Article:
The only disappointment in the auction, Martin said, was the failure of a bidder to meet the $1.3 billion reserve price established for an interoperable public safety network to be operated by a public-private partnership. "I believe the Commission remains committed to ensuring that we work to solve public safety's interoperability challenges," Martin said in a statement. "Because the reserve price for the D Block was not met in the 700MHz auction, the FCC is now evaluating its options for this spectrum."Markey said in a statement he was "eager to ascertain the extent to which new entrants have succeeded in obtaining licenses through this auction. Providing new opportunities for competitive entry into the wireless marketplace and offering consumers greater choice is a key objective of wireless policy and for this auction in particular." Gigi B. Sohn, president and co-founder of longtime FCC watchdog group Public Knowledge, said in a statement the auction produced "some good results" for consumers. "While the open access provisions weren't all that we would have liked, consumers will have the benefit of some device and applications flexibility that they wouldn't have had otherwise," Sohn said.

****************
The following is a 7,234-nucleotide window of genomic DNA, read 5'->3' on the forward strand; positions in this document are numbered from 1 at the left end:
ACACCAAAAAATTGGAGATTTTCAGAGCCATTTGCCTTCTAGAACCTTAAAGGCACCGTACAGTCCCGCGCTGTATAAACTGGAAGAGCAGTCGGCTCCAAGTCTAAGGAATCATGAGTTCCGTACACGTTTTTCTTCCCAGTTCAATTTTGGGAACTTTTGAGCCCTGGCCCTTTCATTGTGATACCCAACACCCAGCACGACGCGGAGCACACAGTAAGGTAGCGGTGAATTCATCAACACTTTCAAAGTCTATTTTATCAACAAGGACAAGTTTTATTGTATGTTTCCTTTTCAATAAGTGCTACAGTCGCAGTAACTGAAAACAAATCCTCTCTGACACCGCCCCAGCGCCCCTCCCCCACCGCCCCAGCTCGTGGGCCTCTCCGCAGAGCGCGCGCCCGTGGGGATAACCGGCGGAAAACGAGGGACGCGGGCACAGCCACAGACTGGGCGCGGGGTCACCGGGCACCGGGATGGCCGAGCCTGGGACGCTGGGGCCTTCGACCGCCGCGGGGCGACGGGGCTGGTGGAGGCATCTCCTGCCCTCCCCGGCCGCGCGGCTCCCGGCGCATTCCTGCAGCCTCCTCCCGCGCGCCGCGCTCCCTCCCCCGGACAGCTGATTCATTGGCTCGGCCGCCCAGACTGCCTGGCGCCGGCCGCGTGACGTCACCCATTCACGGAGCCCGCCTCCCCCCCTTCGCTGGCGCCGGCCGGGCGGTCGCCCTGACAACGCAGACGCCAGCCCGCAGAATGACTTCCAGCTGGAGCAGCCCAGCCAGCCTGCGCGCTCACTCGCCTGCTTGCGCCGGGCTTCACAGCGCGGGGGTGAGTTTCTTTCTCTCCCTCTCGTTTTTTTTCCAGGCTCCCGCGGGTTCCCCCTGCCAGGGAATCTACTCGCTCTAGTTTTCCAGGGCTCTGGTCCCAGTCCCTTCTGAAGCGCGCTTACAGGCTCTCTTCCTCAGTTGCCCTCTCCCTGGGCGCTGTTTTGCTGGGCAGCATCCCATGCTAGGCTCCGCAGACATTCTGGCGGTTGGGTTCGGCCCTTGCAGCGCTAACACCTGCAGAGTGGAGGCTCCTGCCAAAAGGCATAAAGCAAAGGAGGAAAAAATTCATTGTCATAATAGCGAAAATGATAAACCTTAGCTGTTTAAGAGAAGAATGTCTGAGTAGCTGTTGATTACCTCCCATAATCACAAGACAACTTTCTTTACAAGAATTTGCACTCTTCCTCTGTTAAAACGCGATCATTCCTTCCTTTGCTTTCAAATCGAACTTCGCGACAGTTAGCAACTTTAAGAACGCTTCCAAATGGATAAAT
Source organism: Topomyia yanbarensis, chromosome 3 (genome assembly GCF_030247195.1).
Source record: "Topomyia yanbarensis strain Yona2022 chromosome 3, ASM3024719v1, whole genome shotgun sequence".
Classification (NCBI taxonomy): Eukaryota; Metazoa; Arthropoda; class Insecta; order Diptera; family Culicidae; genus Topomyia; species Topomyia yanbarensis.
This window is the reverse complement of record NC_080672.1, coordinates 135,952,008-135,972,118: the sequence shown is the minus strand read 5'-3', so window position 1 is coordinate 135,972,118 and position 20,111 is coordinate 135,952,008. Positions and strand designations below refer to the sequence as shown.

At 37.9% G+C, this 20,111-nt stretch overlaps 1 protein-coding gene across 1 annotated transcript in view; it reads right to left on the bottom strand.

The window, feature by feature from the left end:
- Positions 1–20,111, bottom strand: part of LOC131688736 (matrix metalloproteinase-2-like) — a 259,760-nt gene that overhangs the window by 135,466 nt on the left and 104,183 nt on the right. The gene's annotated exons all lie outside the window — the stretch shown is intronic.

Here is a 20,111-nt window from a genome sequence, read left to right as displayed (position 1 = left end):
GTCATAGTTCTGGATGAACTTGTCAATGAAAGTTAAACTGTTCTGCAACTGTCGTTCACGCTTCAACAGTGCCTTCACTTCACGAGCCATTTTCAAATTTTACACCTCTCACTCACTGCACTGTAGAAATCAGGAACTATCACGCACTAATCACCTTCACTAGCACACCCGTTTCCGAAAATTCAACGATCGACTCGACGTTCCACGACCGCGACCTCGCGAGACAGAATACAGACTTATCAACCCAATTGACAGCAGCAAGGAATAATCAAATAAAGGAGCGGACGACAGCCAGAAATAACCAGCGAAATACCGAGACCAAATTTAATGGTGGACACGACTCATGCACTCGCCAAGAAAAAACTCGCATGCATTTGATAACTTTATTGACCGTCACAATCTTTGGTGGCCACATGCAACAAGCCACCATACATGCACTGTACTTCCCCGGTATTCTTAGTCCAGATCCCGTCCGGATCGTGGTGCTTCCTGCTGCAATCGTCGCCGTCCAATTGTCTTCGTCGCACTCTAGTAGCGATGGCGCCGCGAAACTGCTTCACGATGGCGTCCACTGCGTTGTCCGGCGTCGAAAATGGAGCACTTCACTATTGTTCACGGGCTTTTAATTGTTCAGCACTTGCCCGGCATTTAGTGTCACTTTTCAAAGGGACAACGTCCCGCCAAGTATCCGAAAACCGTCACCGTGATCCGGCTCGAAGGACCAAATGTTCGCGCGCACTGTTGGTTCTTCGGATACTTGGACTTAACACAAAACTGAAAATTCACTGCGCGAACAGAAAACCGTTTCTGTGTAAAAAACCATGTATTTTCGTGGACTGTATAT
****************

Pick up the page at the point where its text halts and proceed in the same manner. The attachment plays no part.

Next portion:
Rep. Ed Markey (D-Mass.), chairman of the U.S. House Subcommittee on Telecommunications and the Internet, immediately announced that he would hold a hearing to review the auction process after the winning bidders are announced.